Review: A no-nonsense recipe for retail success

November 29, 2013

By George Hay

The author is a Reuters Breakingviews columnist. The opinions expressed are his own.

Malcolm Walker has a no-nonsense recipe for retail success. While larger supermarkets have expanded upmarket, overseas, and away from food, he’s made a fortune selling cheap frozen dinners to hard-up Britons through his Iceland Foods chain. It’s all about meeting customer demand, controlling costs, and staying focused, his autobiography shows. Still, Walker’s travails down the years are a reminder how easily things can go wrong in the food business.

Walker’s title – “Best Served Cold” – threatens a dreary exercise in score-settling. There is, indeed, a bit of that. He devotes a fair few chapters to defending a controversial 2001 share sale. After 30 years at the helm, he was making way for new management. But they were keen to “kitchen-sink” the bad news following a troubled merger, and issued a walloping profit warning. A three-year investigation ensued.

Still, Walker turned it round. He was cleared, returned to Iceland in 2005 (via a buyout financed, appropriately enough, by Icelanders) and made the group successful again. Nowadays the Reykjavik raiders are gone too, but Walker remains in charge, having led a new buyout in 2012. And beyond the self-justification, and surfeit of exclamation marks sprinkled throughout the book, he offers an interesting primer on good retailing.

Despite his estimated 215 million pound fortune, Walker apparently retains an acute sense of what cash-strapped customers want. Cheap frozen food, for starters. But as Walker says, good value isn’t always the cheapest. Removing genetically modified ingredients from most own-brand products helped Iceland carve out a niche as cheap, but respectably so. Lidl and Aldi are now taking a similar tack.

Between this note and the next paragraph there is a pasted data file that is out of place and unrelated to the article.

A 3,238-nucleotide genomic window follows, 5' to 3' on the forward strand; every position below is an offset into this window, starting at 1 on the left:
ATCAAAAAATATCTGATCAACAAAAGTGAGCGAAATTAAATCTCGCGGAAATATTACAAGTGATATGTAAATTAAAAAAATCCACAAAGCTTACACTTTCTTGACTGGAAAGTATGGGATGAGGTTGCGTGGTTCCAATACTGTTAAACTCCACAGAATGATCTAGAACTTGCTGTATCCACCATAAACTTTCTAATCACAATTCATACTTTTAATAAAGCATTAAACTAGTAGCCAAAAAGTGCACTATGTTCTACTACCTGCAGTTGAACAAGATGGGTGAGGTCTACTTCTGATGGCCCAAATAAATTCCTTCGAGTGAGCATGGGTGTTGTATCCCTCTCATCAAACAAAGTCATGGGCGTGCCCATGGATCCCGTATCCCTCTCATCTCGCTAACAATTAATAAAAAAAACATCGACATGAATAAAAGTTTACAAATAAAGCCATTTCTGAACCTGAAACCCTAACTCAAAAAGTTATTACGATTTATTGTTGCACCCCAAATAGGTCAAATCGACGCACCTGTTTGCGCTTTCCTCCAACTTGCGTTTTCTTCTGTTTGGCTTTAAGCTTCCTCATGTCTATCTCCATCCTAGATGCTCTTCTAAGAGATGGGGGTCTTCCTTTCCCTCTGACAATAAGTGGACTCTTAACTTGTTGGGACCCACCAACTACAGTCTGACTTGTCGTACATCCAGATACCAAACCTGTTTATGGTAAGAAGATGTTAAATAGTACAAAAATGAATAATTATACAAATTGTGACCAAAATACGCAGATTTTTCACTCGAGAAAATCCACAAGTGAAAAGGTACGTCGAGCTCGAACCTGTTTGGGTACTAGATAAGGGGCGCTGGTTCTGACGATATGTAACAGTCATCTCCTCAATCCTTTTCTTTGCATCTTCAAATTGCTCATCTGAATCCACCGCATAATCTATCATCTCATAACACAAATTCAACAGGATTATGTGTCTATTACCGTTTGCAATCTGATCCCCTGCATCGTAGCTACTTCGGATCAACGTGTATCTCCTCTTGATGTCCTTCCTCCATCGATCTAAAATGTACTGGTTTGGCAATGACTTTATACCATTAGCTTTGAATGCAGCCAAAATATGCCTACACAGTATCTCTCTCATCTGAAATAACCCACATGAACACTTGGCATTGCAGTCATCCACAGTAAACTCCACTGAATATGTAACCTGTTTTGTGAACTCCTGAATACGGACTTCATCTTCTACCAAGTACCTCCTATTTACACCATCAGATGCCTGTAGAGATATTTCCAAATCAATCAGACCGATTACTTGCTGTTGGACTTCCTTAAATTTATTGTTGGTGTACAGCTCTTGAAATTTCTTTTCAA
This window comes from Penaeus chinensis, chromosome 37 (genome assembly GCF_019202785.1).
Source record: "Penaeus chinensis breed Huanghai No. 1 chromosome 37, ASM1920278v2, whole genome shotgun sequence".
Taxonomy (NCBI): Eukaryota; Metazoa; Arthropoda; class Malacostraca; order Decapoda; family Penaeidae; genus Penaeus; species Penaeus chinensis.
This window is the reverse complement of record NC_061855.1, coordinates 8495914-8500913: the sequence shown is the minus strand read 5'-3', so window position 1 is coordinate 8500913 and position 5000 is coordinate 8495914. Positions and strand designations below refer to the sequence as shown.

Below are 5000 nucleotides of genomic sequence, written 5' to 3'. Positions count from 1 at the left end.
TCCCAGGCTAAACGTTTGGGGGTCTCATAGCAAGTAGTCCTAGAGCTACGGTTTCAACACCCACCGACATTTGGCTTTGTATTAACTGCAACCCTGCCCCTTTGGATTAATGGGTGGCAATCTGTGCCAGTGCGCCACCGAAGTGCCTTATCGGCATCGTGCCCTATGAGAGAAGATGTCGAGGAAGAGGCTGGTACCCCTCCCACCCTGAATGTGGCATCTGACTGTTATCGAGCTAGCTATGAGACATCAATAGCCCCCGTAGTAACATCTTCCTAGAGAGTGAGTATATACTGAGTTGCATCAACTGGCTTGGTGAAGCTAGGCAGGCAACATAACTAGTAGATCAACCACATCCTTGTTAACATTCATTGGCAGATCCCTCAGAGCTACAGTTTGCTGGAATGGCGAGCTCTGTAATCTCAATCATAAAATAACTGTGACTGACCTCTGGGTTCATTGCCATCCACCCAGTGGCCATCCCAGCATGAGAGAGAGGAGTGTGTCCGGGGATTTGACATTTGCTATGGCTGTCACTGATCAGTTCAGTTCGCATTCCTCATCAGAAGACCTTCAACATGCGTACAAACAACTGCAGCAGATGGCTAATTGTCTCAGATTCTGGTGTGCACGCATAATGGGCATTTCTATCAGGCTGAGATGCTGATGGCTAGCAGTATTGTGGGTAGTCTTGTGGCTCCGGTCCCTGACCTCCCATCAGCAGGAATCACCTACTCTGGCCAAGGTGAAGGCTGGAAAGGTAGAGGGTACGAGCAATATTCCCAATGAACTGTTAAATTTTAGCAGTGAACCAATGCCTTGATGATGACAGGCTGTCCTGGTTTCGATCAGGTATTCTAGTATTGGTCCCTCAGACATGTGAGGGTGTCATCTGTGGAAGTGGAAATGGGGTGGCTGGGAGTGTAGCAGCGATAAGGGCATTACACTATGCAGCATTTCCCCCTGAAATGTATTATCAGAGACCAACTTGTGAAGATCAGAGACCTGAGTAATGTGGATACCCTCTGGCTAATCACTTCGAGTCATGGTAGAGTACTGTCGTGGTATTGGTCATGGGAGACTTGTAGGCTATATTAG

As he concedes, the central business is deceptively simple. Obviously you need to sell something people want to buy. You must also have maximum clarity and control over your costs. You have to minimise “shrinkage” – stock that gets bashed or stolen. And too much discounting, even if it boosts sales, is dangerous.

In the 1970s, Walker and his business partner, Peter Hinchcliffe, were micro-managers. They produced weekly financial statements long before near-real-time financial controls were commonplace. When he came back in 2005, Iceland’s internal controls had become so lax that one employee had enjoyed a company-funded wedding. Another had somehow bought a horse on Iceland’s account. More prosaically, Iceland carried too many ranges and had a slapdash approach to discounting.

Still, Walker hasn’t always avoided another danger: because retail can be so easy, those who are good at it quickly get bored. Early on, this manifested itself in an endless mania for diversification. Iceland ventured into commercial printing; opened a pizza restaurant in Rhyl; and tried to buy Hungarian farms after the Iron Curtain came down. Later, as Iceland grew to 760 stores nationwide, the restlessness fed into corporate finance and M&A – with equally questionable results.

The takeover of Southern rival Bejam and a merger, later unwound, with cash-and-carry outfit Booker were exciting at the time. But they prompted management struggles and loss of focus. They probably helped bring on Iceland’s early 2000s slump. Terry Leahy, Tesco’s expansionist former boss, would no doubt sympathise.

Unlike many entrepreneurs, Walker is also disarmingly candid about his own shortcomings. He admits his main motivation for Iceland’s 1984 flotation was financial insecurity. Now he thinks he would have been much richer if it had stayed private. He criticises Rothschild for under-pricing the issue.

Indeed, Walker’s bemused encounters with corporate financiers are part of the book’s charm. Banker excess has made the public suspicious of commerce. But Walker’s story is a reminder that outside the City, businesses isn’t about selling duff advice, but something customers need. He’s just best off sticking to frozen food.

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